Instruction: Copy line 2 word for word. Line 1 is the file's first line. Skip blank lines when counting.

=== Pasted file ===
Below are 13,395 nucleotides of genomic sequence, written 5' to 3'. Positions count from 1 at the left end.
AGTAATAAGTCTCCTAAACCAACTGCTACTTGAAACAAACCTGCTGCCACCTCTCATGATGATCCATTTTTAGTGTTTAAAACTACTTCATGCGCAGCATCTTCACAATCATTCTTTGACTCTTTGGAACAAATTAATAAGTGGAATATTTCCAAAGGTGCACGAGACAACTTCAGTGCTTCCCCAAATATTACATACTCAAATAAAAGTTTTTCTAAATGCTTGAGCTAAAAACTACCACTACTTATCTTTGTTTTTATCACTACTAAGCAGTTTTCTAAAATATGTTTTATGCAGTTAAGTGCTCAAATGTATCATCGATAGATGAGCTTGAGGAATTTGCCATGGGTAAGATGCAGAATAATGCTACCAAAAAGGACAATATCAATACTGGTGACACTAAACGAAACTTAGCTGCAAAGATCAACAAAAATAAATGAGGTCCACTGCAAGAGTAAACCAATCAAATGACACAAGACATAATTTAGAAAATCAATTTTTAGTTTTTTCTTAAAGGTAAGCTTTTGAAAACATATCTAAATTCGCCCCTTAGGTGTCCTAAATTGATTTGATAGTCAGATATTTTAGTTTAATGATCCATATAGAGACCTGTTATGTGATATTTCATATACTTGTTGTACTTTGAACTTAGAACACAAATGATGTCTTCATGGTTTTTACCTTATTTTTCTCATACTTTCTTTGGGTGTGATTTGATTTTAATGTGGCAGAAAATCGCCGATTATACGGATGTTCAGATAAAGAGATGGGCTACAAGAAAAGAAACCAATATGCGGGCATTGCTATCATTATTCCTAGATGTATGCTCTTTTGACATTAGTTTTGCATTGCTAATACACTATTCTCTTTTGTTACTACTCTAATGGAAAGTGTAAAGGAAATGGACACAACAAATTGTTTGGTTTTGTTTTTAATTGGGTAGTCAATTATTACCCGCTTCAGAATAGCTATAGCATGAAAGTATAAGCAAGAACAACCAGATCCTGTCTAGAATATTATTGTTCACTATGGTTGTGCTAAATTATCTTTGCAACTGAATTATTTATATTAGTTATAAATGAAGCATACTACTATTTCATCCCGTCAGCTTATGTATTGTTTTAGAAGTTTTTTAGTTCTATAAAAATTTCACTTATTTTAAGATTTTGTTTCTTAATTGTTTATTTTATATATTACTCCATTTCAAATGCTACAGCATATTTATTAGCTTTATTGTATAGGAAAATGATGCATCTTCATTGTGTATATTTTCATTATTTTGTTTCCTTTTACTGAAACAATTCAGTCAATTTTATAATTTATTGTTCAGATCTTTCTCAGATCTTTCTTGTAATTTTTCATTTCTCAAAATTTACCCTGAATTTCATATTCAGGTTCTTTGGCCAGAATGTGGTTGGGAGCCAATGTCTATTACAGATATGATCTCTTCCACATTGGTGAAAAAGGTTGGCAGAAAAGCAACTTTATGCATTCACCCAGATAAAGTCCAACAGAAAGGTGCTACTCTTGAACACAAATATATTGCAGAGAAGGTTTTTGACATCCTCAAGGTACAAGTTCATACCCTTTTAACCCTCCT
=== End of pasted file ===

AGTAATAAGTCTCCTAAACCAACTGCTACTTGAAACAAACCTGCTGCCACCTCTCATGATGATCCATTTTTAGTGTTTAAAACTACTTCATGCGCAGCATCTTCACAATCATTCTTTGACTCTTTGGAACAAATTAATAAGTGGAATATTTCCAAAGGTGCACGAGACAACTTCAGTGCTTCCCCAAATATTACATACTCAAATAAAAGTTTTTCTAAATGCTTGAGCTAAAAACTACCACTACTTATCTTTGTTTTTATCACTACTAAGCAGTTTTCTAAAATATGTTTTATGCAGTTAAGTGCTCAAATGTATCATCGATAGATGAGCTTGAGGAATTTGCCATGGGTAAGATGCAGAATAATGCTACCAAAAAGGACAATATCAATACTGGTGACACTAAACGAAACTTAGCTGCAAAGATCAACAAAAATAAATGAGGTCCACTGCAAGAGTAAACCAATCAAATGACACAAGACATAATTTAGAAAATCAATTTTTAGTTTTTTCTTAAAGGTAAGCTTTTGAAAACATATCTAAATTCGCCCCTTAGGTGTCCTAAATTGATTTGATAGTCAGATATTTTAGTTTAATGATCCATATAGAGACCTGTTATGTGATATTTCATATACTTGTTGTACTTTGAACTTAGAACACAAATGATGTCTTCATGGTTTTTACCTTATTTTTCTCATACTTTCTTTGGGTGTGATTTGATTTTAATGTGGCAGAAAATCGCCGATTATACGGATGTTCAGATAAAGAGATGGGCTACAAGAAAAGAAACCAATATGCGGGCATTGCTATCATTATTCCTAGATGTATGCTCTTTTGACATTAGTTTTGCATTGCTAATACACTATTCTCTTTTGTTACTACTCTAATGGAAAGTGTAAAGGAAATGGACACAACAAATTGTTTGGTTTTGTTTTTAATTGGGTAGTCAATTATTACCCGCTTCAGAATAGCTATAGCATGAAAGTATAAGCAAGAACAACCAGATCCTGTCTAGAATATTATTGTTCACTATGGTTGTGCTAAATTATCTTTGCAACTGAATTATTTATATTAGTTATAAATGAAGCATACTACTATTTCATCCCGTCAGCTTATGTATTGTTTTAGAAGTTTTTTAGTTCTATAAAAATTTCACTTATTTTAAGATTTTGTTTCTTAATTGTTTATTTTATATATTACTCCATTTCAAATGCTACAGCATATTTATTAGCTTTATTGTATAGGAAAATGATGCATCTTCATTGTGTATATTTTCATTATTTTGTTTCCTTTTACTGAAACAATTCAGTCAATTTTATAATTTATTGTTCAGATCTTTCTCAGATCTTTCTTGTAATTTTTCATTTCTCAAAATTTACCCTGAATTTCATATTCAGGTTCTTTGGCCAGAATGTGGTTGGGAGCCAATGTCTATTACAGATATGATCTCTTCCACATTGGTGAAAAAGGTTGGCAGAAAAGCAACTTTATGCATTCACCCAGATAAAGTCCAACAGAAAGGTGCTACTCTTGAACACAAATATATTGCAGAGAAGGTTTTTGACATCCTCAAGGTACAAGTTCATACCCTTTTAACCCTCCT